clinical ethics

Three Observations about Justifying AI

Written by:  Anantharaman Muralidharan, G Owen Schaefer, Julian Savulescu
Cross-posted with the Journal of Medical Ethics blog

Consider the following kind of medical AI. It consists of 2 parts. The first part consists of a core deep machine learning algorithm. These blackbox algorithms may be more accurate than human judgment or interpretable algorithms, but are notoriously opaque in terms of telling us on what basis the decision was made. The second part consists of an algorithm that generates a post-hoc medical justification for the core algorithm. Algorithms like this are already available for visual classification. When the primary algorithm identifies a given bird as a Western Grebe, the secondary algorithm provides a justification for this decision: “because the bird has a long white neck, pointy yellow beak and red eyes”. The justification goes beyond just a description of the provided image or a definition of the bird in question, and is able to provide a justification that links the information provided in the image to the features that distinguish the bird. The justification is also sufficiently fine grained as to account for why the bird in the picture is not a similar bird like the Laysan Albatross. It is not hard to imagine that such an algorithm would soon be available for medical decisions if not already so. Let us call this type of AI “justifying AI” to distinguish it from algorithms which try, to some degree or other, to wear their inner workings on their sleeves.

Possibly, it might turn out that the medical justification given by the justifying AI sounds like pure nonsense. Rich Caruana et al present a  case whereby asthmatics were deemed less at risk of dying by pneumonia. As a result, it prescribed less aggressive treatments for asthmatics who contracted pneumonia. The key mistake the primary algorithm made was that it failed to account for the fact that asthmatics who contracted pneumonia had better outcomes only because they tended to receive more aggressive treatment in the first place. Even though the algorithm was more accurate on average, it was systematically mistaken about one subgroup. When incidents like these occur, one option here is to disregard the primary AI’s recommendation. The rationale here is that we could hope to do better than by relying on the blackbox alone by intervening in cases where the blackbox gives an implausible recommendation/prediction. The aim of having justifying AI is to make it easier to identify when the primary AI is misfiring. After all, we can expect trained physicians to recognise a good medical justification when they see one and likewise recognise bad justifications. The thought here is that the secondary algorithm generating a bad justification is good evidence that the primary AI has misfired.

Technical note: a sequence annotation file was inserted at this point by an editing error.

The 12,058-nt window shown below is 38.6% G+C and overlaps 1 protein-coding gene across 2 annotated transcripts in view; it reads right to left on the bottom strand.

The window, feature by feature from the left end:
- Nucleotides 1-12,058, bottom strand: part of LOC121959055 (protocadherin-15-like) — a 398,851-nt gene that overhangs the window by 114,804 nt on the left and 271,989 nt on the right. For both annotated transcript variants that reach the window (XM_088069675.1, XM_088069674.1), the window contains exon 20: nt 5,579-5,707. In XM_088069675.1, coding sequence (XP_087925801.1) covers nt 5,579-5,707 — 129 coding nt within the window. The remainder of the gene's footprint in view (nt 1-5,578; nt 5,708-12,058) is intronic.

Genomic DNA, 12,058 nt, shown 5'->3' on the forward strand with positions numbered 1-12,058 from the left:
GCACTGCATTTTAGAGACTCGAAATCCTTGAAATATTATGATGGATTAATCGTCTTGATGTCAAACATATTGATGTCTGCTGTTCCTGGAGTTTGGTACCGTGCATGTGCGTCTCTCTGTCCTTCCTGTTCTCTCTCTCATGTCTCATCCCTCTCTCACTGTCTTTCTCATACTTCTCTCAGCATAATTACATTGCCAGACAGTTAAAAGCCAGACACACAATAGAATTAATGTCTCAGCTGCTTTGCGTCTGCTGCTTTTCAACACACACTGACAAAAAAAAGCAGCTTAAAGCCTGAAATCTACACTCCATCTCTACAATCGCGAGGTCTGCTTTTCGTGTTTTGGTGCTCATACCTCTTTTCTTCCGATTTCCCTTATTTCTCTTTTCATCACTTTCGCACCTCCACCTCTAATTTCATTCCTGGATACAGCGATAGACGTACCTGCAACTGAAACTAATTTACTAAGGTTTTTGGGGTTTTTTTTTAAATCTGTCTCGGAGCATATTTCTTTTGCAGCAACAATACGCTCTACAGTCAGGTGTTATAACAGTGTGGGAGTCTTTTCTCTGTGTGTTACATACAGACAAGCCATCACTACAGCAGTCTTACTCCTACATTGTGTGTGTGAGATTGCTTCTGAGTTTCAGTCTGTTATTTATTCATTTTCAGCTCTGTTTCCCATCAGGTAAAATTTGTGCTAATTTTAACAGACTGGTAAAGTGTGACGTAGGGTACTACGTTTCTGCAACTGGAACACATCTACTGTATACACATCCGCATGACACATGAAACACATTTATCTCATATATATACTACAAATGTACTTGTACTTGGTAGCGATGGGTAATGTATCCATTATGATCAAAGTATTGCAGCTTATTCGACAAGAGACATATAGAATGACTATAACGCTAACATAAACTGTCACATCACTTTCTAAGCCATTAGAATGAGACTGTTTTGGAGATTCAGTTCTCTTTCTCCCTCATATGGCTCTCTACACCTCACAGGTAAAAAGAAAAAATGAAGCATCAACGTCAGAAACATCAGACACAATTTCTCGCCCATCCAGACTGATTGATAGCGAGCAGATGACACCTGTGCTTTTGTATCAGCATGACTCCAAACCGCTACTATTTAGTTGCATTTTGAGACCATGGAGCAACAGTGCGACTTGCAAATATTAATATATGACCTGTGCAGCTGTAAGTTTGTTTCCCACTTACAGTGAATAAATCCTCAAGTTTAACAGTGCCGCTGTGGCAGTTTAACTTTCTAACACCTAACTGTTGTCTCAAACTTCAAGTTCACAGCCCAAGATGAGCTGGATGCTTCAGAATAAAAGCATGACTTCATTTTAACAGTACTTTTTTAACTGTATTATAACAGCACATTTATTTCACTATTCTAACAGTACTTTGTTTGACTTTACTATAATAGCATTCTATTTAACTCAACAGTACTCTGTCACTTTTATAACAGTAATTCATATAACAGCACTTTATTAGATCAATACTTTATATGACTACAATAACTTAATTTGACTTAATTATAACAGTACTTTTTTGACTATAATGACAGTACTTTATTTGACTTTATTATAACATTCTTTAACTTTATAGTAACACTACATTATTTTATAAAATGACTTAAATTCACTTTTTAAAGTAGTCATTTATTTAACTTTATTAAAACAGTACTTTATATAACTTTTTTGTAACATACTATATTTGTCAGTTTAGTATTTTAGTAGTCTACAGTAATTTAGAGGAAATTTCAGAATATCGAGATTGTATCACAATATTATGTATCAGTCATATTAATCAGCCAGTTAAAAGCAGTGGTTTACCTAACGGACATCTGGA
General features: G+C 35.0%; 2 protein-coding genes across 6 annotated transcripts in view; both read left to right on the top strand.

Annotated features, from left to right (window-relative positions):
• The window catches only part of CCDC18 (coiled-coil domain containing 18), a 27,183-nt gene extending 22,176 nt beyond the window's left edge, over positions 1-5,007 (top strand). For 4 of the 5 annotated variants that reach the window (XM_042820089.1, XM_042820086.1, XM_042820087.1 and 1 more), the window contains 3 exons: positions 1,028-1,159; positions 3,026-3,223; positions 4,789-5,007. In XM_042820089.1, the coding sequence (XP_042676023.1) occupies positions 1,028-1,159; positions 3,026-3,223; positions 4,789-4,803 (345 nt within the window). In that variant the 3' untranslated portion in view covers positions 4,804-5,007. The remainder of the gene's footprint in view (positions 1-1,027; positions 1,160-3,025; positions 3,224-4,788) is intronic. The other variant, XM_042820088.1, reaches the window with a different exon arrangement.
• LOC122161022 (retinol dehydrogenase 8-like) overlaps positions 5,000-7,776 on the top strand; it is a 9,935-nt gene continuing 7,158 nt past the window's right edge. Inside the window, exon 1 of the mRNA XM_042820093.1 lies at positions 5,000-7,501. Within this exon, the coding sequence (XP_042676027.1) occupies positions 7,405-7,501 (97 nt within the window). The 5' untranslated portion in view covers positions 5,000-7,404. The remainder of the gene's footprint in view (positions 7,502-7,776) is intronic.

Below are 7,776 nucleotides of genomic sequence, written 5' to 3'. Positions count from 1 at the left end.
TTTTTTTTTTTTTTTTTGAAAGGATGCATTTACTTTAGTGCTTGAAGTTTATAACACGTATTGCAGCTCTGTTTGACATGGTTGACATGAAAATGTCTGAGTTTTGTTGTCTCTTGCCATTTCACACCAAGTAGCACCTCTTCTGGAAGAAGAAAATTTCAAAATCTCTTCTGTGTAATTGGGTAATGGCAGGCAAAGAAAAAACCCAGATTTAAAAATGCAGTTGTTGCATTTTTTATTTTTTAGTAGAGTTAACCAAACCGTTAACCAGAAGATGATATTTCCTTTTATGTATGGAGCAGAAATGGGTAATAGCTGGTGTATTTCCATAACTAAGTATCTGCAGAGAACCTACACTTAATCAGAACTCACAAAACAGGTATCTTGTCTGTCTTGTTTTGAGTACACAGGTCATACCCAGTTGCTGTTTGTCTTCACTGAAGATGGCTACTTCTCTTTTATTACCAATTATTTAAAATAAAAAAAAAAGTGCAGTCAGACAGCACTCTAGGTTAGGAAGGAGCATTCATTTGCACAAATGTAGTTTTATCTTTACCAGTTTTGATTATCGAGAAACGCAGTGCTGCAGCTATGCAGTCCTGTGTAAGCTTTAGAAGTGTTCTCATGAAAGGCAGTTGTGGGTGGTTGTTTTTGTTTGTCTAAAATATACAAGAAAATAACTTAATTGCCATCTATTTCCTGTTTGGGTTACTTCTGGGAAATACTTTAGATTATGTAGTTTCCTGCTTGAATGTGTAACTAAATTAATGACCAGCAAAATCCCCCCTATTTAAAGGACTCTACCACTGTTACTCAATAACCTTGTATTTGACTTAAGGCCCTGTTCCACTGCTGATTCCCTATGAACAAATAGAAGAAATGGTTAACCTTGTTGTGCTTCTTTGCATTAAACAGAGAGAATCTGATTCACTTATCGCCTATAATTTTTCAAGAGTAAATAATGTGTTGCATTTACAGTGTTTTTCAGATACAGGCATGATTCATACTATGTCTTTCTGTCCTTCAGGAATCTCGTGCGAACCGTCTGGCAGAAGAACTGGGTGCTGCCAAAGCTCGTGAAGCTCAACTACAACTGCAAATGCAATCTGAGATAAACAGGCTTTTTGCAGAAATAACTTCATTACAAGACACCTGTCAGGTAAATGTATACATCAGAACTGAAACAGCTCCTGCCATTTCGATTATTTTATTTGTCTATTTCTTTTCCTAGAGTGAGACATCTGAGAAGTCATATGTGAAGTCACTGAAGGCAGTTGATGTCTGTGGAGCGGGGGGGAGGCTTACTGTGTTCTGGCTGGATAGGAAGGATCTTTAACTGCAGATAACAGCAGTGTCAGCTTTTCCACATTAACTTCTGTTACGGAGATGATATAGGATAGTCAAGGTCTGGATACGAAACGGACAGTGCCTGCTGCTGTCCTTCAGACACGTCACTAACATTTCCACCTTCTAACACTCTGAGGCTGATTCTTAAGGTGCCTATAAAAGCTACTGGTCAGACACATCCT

The worry here is that our existing medical knowledge is notoriously incomplete in places. It is to be expected that there will be cases where the optimal decision vis a vis patient welfare does not have a plausible medical justification at least based on our current medical knowledge. For instance, Lithium is used as a mood stabilizer but the reason why this works is poorly understood. This means that ignoring the blackbox whenever a plausible justification in terms of our current medical knowledge is unavailable will tend to lead to less optimal decisions. Below are three observations that we might make about this type of justifying AI.

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The Second Coming of the Placebo Treatment

The German Medical Association has recommended that doctors should sometimes make use of deceptive placebo treatments when those treatments may be more effective than pharmacologically active alternatives. This recommendation stands at odds with the position of nearly every other international medical association, including the British Medical Association and the American Medical Association, which ruled in 2007 that it would always be unethical for doctors to prescribe placebos without informing their patients.

There is a gathering controversy on the placebo issue; for a long time it has been assumed that placebo treatments are both unethical and/or ineffective, and that widespread use of placebo treatments would grievously undermine the trust between doctors and patients. But a series of recent studies has been undermining the orthodox opinion:

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